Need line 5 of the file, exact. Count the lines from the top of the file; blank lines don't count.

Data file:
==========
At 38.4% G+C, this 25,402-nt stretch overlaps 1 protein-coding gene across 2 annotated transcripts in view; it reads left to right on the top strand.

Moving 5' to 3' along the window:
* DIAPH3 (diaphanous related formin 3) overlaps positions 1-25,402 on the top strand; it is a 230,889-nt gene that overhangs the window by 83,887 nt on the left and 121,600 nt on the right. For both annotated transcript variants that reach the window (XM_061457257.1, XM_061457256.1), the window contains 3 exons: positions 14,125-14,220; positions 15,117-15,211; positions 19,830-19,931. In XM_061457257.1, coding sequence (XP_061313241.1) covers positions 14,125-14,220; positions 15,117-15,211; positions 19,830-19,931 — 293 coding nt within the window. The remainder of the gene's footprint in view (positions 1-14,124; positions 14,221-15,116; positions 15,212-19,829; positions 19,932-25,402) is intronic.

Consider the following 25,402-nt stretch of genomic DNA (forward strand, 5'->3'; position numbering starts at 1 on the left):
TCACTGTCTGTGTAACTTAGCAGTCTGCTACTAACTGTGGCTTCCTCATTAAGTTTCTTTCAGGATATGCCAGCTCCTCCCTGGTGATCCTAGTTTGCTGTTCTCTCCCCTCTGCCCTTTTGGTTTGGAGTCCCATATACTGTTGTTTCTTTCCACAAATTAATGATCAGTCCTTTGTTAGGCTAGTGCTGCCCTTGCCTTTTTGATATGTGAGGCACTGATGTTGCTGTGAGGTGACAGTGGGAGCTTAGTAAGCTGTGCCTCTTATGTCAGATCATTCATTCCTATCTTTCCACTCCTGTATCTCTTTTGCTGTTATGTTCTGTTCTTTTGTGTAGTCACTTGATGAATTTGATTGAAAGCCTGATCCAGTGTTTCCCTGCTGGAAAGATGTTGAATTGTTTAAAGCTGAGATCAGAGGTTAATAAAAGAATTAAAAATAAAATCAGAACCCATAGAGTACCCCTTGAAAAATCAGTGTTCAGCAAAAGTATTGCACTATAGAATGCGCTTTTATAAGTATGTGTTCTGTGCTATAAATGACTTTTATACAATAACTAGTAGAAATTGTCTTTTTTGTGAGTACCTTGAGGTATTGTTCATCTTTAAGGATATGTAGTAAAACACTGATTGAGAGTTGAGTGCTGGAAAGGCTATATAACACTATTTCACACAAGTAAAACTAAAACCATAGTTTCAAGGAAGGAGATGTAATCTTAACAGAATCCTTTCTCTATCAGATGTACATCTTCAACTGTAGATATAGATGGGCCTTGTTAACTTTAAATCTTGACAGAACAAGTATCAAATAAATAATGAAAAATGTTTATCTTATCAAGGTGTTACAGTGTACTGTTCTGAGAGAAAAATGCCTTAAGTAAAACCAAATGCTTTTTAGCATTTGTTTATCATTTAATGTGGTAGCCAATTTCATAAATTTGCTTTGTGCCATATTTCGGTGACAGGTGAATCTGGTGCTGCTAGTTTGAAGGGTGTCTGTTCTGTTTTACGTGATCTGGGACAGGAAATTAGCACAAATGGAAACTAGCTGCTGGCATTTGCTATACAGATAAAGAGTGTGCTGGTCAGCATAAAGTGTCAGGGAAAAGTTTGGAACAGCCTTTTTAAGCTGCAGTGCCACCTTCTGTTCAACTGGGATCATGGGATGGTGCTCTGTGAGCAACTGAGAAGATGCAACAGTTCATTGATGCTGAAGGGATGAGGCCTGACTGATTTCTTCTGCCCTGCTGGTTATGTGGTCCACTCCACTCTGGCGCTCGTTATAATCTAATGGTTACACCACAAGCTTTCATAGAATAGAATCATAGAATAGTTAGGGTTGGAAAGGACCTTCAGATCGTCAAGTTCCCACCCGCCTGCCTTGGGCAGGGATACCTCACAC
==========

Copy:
TCACTGTCTGTGTAACTTAGCAGTCTGCTACTAACTGTGGCTTCCTCATTAAGTTTCTTTCAGGATATGCCAGCTCCTCCCTGGTGATCCTAGTTTGCTGTTCTCTCCCCTCTGCCCTTTTGGTTTGGAGTCCCATATACTGTTGTTTCTTTCCACAAATTAATGATCAGTCCTTTGTTAGGCTAGTGCTGCCCTTGCCTTTTTGATATGTGAGGCACTGATGTTGCTGTGAGGTGACAGTGGGAGCTTAGTAAGCTGTGCCTCTTATGTCAGATCATTCATTCCTATCTTTCCACTCCTGTATCTCTTTTGCTGTTATGTTCTGTTCTTTTGTGTAGTCACTTGATGAATTTGATTGAAAGCCTGATCCAGTGTTTCCCTGCTGGAAAGATGTTGAATTGTTTAAAGCTGAGATCAGAGGTTAATAAAAGAATTAAAAATAAAATCAGAACCCATAGAGTACCCCTTGAAAAATCAGTGTTCAGCAAAAGTATTGCACTATAGAATGCGCTTTTATAAGTATGTGTTCTGTGCTATAAATGACTTTTATACAATAACTAGTAGAAATTGTCTTTTTTGTGAGTACCTTGAGGTATTGTTCATCTTTAAGGATATGTAGTAAAACACTGATTGAGAGTTGAGTGCTGGAAAGGCTATATAACACTATTTCACACAAGTAAAACTAAAACCATAGTTTCAAGGAAGGAGATGTAATCTTAACAGAATCCTTTCTCTATCAGATGTACATCTTCAACTGTAGATATAGATGGGCCTTGTTAACTTTAAATCTTGACAGAACAAGTATCAAATAAATAATGAAAAATGTTTATCTTATCAAGGTGTTACAGTGTACTGTTCTGAGAGAAAAATGCCTTAAGTAAAACCAAATGCTTTTTAGCATTTGTTTATCATTTAATGTGGTAGCCAATTTCATAAATTTGCTTTGTGCCATATTTCGGTGACAGGTGAATCTGGTGCTGCTAGTTTGAAGGGTGTCTGTTCTGTTTTACGTGATCTGGGACAGGAAATTAGCACAAATGGAAACTAGCTGCTGGCATTTGCTATACAGATAAAGAGTGTGCTGGTCAGCATAAAGTGTCAGGGAAAAGTTTGGAACAGCCTTTTTAAGCTGCAGTGCCACCTTCTGTTCAACTGGGATCATGGGATGGTGCTCTGTGAGCAACTGAGAAGATGCAACAGTTCATTGATGCTGAAGGGATGAGGCCTGACTGATTTCTTCTGCCCTGCTGGTTATGTGGTCCACTCCACTCTGGCGCTCGTTATAATCTAATGGTTACACCACAAGCTTTCATAGAATAGAATCATAGAATAGTTAGGGTTGGAAAGGACCTTCAGATCGTCAAGTTCCCACCCGCCTGCCTTGGGCAGGGATACCTCACAC